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After the deficit commission, on to Plan B

Without 14 votes in favor, the deficit commission draft plan won't be formally recommended to Congress. That will mean considering pieces of it, or other ideas, to reduce the deficit.

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If the president’s deficit commission cannot agree on a bipartisan plan to reduce the federal debt, Congress will have to take enough significant steps in that direction to avoid a European-like debt crisis in the financial markets.

Can lawmakers do even that?

The commission, led by Democrat Erskine Bowles and Republican Alan Simpson, votes Friday on recommendations that would sop up nearly $4 trillion in red ink within a decade.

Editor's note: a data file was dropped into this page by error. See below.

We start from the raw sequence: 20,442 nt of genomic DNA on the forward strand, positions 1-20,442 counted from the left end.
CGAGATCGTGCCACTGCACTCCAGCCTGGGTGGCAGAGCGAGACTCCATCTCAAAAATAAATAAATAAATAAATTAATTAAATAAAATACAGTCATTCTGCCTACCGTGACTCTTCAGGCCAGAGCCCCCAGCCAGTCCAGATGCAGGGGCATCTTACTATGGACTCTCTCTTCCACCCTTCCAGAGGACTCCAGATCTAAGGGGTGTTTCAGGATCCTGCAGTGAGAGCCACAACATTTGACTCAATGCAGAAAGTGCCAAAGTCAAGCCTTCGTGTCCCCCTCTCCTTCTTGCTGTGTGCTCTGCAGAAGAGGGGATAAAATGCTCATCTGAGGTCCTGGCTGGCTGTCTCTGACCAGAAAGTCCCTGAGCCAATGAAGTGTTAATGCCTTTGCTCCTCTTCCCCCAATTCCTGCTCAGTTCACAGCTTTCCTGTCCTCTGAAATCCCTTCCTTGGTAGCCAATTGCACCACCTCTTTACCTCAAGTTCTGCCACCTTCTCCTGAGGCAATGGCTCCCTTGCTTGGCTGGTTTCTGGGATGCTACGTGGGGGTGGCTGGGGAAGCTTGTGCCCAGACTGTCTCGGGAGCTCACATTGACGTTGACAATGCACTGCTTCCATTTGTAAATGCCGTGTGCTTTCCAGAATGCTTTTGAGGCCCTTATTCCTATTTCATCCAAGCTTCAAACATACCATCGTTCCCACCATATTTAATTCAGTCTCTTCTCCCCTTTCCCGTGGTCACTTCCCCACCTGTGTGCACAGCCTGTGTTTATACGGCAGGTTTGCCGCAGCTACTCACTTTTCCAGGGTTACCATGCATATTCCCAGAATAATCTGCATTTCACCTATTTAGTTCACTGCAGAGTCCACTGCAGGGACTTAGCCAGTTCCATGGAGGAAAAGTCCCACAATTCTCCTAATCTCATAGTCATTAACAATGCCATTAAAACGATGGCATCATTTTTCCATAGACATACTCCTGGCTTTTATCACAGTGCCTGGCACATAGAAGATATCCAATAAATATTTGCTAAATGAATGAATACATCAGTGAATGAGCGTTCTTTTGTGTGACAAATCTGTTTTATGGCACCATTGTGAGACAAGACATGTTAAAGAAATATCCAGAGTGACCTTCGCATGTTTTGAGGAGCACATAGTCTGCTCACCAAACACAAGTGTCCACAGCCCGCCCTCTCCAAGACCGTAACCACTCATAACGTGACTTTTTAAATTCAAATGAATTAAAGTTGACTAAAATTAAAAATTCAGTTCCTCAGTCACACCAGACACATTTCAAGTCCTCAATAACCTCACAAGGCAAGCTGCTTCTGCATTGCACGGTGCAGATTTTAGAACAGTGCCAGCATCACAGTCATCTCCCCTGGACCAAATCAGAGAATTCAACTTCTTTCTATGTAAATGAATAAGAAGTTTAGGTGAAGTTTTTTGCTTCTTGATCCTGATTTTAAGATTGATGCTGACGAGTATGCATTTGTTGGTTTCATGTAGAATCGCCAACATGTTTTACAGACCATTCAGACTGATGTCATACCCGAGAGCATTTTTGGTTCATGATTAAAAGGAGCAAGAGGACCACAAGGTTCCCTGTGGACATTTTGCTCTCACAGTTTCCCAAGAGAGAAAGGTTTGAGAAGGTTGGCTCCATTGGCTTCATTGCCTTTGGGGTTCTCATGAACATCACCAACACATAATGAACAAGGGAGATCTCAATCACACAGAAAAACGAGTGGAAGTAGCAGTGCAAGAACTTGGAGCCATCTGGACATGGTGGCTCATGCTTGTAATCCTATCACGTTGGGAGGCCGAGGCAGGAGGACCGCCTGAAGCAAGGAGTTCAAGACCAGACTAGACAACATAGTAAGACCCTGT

The bold plan – three-quarters spending cuts, one-quarter tax adjustments – may well win the support of a majority of the 18-member commission. But it’s unlikely to gain the required supermajority of 14 votes needed to formally send the entire plan to Congress for consideration.

A likely Plan B, though not designated as such, will be for lawmakers – as well as President Obama – to take up pieces of the commission plan (or other ideas) as they fashion the next federal budget.

The two parties will compete on what steps to take first, but they’ll both be in a race against a greater foe: global financial markets.

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